Nights are a breeze in Nashville.
After-dark revelry is plentiful at the city’s many honky tonks and bars, where great music spills out onto the sidewalks of Lower Broadway, and restaurants offer everything from such Southern delights as hot chicken and BBQ to fine dining.
For those eager to learn more about the city’s signature export of country music — the sound that gave Tennessee’s capital its nickname Music City — there are two excellent spots to occupy the days as well, with exhibits at the Country Music Hall of Fame and Museum and the Johnny Cash Museum. And, like most places in Nashville, the two downtown attractions are conveniently located within steps of each other right off the honky-tonk strip of Lower Broadway. Wear your comfortable shoes because these are establishments where it is very easy to linger.
COUNTRY MUSIC HALL OF FAME AND MUSEUM
As Nashville has grown and the genre has gained in popularity, so too the Country Music Hall of Fame and Museum has undergone a dramatic expansion in the last four years, adding a whopping 210,000 square feet to its previous footprint of 140,000. So if you’ve visited before and enjoyed the museum’s core, permanent exhibit about the history of the music, the new spaces and rotating exhibits are worth a second look.
“Back and up,” says hall and museum director Kyle Young with a chuckle, of how the building grew to accommodate a host of fresh attractions, including the state-of-the-art, 800-seat CMA Theater, the Taylor Swift Education Center, the famed letterpress operation Hatch Show Print, an event hall, and 10,000 square feet of exhibition space dedicated to interactive galleries. The latter two include exhibits that offer the chance to write a tune and put the spotlight on contemporary artists that one day might take up residence in the dramatic rotunda, where all of the inductees’ plaques are hung in a circle.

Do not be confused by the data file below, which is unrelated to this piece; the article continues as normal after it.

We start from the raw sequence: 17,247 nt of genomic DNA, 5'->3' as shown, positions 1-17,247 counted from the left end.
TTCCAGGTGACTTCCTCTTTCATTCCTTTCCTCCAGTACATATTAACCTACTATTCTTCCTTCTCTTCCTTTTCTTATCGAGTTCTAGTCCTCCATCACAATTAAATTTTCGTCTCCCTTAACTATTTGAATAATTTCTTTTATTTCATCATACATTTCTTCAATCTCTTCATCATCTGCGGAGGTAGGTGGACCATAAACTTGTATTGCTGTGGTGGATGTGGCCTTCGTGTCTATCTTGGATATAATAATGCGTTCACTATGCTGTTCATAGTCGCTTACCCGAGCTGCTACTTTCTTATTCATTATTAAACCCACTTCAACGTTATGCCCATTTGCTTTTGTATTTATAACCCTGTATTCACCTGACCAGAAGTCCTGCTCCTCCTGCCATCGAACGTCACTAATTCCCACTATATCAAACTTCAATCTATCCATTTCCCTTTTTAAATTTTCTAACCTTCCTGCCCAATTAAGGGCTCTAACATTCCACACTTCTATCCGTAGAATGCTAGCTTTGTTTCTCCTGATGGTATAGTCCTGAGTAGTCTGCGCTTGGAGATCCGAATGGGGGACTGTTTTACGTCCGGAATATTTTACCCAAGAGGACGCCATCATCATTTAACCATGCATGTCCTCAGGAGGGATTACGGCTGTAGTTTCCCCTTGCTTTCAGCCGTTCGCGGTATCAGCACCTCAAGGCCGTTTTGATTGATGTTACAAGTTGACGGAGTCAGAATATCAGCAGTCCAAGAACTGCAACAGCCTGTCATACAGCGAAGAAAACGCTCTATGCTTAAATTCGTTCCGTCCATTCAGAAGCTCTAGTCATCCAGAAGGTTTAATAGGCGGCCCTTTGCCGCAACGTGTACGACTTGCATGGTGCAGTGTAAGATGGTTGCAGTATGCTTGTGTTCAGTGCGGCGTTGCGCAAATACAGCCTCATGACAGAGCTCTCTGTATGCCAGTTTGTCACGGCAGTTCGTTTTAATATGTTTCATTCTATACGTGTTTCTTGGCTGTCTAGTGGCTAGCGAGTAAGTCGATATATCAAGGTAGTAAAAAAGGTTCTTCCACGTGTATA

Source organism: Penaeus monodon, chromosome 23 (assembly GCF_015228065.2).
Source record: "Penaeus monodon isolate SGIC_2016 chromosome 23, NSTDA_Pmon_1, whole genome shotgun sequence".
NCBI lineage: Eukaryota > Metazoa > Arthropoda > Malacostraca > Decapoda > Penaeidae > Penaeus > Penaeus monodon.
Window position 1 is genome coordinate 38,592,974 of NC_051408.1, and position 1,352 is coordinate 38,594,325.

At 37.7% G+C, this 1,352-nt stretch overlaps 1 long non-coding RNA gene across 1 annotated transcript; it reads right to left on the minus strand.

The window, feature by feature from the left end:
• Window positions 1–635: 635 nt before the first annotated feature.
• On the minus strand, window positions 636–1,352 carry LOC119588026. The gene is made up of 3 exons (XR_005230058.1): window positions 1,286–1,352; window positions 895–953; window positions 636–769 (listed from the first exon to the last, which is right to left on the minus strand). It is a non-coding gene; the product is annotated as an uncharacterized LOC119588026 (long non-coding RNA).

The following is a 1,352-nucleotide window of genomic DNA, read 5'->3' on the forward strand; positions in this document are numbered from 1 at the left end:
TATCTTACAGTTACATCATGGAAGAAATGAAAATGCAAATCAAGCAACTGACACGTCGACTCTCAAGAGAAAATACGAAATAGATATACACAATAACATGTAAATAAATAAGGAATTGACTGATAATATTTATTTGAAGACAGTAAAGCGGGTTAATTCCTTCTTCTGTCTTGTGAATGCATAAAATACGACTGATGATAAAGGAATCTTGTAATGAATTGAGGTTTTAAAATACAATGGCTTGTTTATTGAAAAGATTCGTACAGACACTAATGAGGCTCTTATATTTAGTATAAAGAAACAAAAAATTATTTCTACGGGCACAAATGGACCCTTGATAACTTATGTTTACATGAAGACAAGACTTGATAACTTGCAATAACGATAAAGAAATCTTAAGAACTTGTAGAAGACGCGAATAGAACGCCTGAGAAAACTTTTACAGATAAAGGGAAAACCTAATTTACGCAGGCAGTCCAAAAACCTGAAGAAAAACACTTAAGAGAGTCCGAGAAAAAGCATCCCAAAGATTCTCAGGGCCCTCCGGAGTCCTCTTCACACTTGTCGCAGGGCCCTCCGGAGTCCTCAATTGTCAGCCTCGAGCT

Swift may have gone pop, but before she shook off country, she gave $4 million to fund the Education Center, which is now the first things visitors see.
The vibrant space, with walls covered with art made by the students who come to study here, reflects Swift’s cheery image.
“We’ve had a long relationship with Taylor,” says Young, who says Swift’s first public performance in Nashville was out on the museum’s plaza. “Last year, 75,000 students participated in various education programs, and we’ve gotten seed money from the National Endowment for the Arts to start distance learning, so it’s a growing area for us.” Various programs are offered for toddlers to teens and include an “instrument petting zoo” for little ones and a “words and music” class where older kids get to hear their lyrics put to music by a professional songwriter.
Swift’s center is adjacent to another new space where short-term exhibits focusing on one artist or theme will be featured. (During our trip, artifacts — from golf clubs to guitars — associated with the great Glen Campbell were highlighted.)
The CMA Theater, a gleaming, acoustically pristine space that resembles a miniature Carnegie Hall, will host performances and conversations with the museum’s artists-in-residence and the museum’s annual induction ceremony. It supplements a 200-seat space on the ground floor that hosts performances and songwriter Q&As, which take place regularly on Saturdays. One highlight of our visit was a performance by Luke Laird and Barry Dean, who told the stories behind songs they’ve written, including Little Big Town’s “Day Drinking” (Dean) and “Shut Up Train” (Laird).